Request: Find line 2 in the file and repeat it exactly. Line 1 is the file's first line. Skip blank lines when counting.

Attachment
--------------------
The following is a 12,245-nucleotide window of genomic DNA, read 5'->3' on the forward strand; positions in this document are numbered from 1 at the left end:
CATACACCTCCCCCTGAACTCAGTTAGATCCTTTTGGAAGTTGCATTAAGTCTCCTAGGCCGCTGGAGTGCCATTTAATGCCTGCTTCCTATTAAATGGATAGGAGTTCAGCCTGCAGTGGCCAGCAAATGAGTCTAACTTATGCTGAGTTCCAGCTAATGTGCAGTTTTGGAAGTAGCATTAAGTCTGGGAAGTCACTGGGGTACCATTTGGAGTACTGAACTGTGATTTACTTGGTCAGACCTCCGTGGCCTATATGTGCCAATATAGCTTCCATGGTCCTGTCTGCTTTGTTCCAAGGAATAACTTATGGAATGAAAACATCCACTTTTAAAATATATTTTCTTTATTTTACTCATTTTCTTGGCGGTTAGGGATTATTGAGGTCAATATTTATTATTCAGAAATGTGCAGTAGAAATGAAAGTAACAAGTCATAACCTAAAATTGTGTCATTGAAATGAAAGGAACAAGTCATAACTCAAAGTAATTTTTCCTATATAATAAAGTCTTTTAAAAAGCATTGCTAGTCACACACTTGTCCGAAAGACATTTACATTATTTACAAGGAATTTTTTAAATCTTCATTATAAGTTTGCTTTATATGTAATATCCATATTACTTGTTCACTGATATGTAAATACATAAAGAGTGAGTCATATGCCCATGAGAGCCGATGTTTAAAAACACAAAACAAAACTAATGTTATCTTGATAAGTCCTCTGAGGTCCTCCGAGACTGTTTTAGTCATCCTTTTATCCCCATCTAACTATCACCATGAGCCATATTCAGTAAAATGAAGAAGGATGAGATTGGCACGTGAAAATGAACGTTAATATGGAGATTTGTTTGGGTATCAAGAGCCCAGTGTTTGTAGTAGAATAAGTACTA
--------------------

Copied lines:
CATACACCTCCCCCTGAACTCAGTTAGATCCTTTTGGAAGTTGCATTAAGTCTCCTAGGCCGCTGGAGTGCCATTTAATGCCTGCTTCCTATTAAATGGATAGGAGTTCAGCCTGCAGTGGCCAGCAAATGAGTCTAACTTATGCTGAGTTCCAGCTAATGTGCAGTTTTGGAAGTAGCATTAAGTCTGGGAAGTCACTGGGGTACCATTTGGAGTACTGAACTGTGATTTACTTGGTCAGACCTCCGTGGCCTATATGTGCCAATATAGCTTCCATGGTCCTGTCTGCTTTGTTCCAAGGAATAACTTATGGAATGAAAACATCCACTTTTAAAATATATTTTCTTTATTTTACTCATTTTCTTGGCGGTTAGGGATTATTGAGGTCAATATTTATTATTCAGAAATGTGCAGTAGAAATGAAAGTAACAAGTCATAACCTAAAATTGTGTCATTGAAATGAAAGGAACAAGTCATAACTCAAAGTAATTTTTCCTATATAATAAAGTCTTTTAAAAAGCATTGCTAGTCACACACTTGTCCGAAAGACATTTACATTATTTACAAGGAATTTTTTAAATCTTCATTATAAGTTTGCTTTATATGTAATATCCATATTACTTGTTCACTGATATGTAAATACATAAAGAGTGAGTCATATGCCCATGAGAGCCGATGTTTAAAAACACAAAACAAAACTAATGTTATCTTGATAAGTCCTCTGAGGTCCTCCGAGACTGTTTTAGTCATCCTTTTATCCCCATCTAACTATCACCATGAGCCATATTCAGTAAAATGAAGAAGGATGAGATTGGCACGTGAAAATGAACGTTAATATGGAGATTTGTTTGGGTATCAAGAGCCCAGTGTTTGTAGTAGAATAAGTACTA